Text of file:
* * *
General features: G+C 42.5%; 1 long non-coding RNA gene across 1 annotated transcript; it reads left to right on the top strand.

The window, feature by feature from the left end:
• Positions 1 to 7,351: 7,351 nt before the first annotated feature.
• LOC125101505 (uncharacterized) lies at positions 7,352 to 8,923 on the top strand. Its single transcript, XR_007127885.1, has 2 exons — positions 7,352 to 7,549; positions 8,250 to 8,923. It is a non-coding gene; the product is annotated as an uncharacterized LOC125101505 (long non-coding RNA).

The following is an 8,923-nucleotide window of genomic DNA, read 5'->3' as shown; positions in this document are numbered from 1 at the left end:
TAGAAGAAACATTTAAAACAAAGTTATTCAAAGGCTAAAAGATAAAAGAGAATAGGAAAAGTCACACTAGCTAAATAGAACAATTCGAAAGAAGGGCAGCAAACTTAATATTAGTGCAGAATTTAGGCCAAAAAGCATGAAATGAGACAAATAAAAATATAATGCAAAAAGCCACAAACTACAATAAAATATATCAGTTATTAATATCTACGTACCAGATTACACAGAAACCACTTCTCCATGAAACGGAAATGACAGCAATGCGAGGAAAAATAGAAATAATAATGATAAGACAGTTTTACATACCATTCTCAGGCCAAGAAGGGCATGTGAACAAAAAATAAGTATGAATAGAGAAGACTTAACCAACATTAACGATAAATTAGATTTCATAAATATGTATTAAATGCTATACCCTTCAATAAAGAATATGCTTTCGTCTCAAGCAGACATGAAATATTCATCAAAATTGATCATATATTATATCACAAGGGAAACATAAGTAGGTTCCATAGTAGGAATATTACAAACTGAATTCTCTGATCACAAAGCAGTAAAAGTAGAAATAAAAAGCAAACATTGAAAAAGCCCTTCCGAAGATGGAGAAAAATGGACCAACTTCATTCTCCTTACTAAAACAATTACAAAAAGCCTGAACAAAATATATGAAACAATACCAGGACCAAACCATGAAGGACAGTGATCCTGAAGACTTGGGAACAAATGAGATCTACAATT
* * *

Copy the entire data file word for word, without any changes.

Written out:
General features: G+C 42.5%; 1 long non-coding RNA gene across 1 annotated transcript; it reads left to right on the top strand.

The window, feature by feature from the left end:
• Positions 1 to 7,351: 7,351 nt before the first annotated feature.
• LOC125101505 (uncharacterized) lies at positions 7,352 to 8,923 on the top strand. Its single transcript, XR_007127885.1, has 2 exons — positions 7,352 to 7,549; positions 8,250 to 8,923. It is a non-coding gene; the product is annotated as an uncharacterized LOC125101505 (long non-coding RNA).

The following is an 8,923-nucleotide window of genomic DNA, read 5'->3' as shown; positions in this document are numbered from 1 at the left end:
TAGAAGAAACATTTAAAACAAAGTTATTCAAAGGCTAAAAGATAAAAGAGAATAGGAAAAGTCACACTAGCTAAATAGAACAATTCGAAAGAAGGGCAGCAAACTTAATATTAGTGCAGAATTTAGGCCAAAAAGCATGAAATGAGACAAATAAAAATATAATGCAAAAAGCCACAAACTACAATAAAATATATCAGTTATTAATATCTACGTACCAGATTACACAGAAACCACTTCTCCATGAAACGGAAATGACAGCAATGCGAGGAAAAATAGAAATAATAATGATAAGACAGTTTTACATACCATTCTCAGGCCAAGAAGGGCATGTGAACAAAAAATAAGTATGAATAGAGAAGACTTAACCAACATTAACGATAAATTAGATTTCATAAATATGTATTAAATGCTATACCCTTCAATAAAGAATATGCTTTCGTCTCAAGCAGACATGAAATATTCATCAAAATTGATCATATATTATATCACAAGGGAAACATAAGTAGGTTCCATAGTAGGAATATTACAAACTGAATTCTCTGATCACAAAGCAGTAAAAGTAGAAATAAAAAGCAAACATTGAAAAAGCCCTTCCGAAGATGGAGAAAAATGGACCAACTTCATTCTCCTTACTAAAACAATTACAAAAAGCCTGAACAAAATATATGAAACAATACCAGGACCAAACCATGAAGGACAGTGATCCTGAAGACTTGGGAACAAATGAGATCTACAATT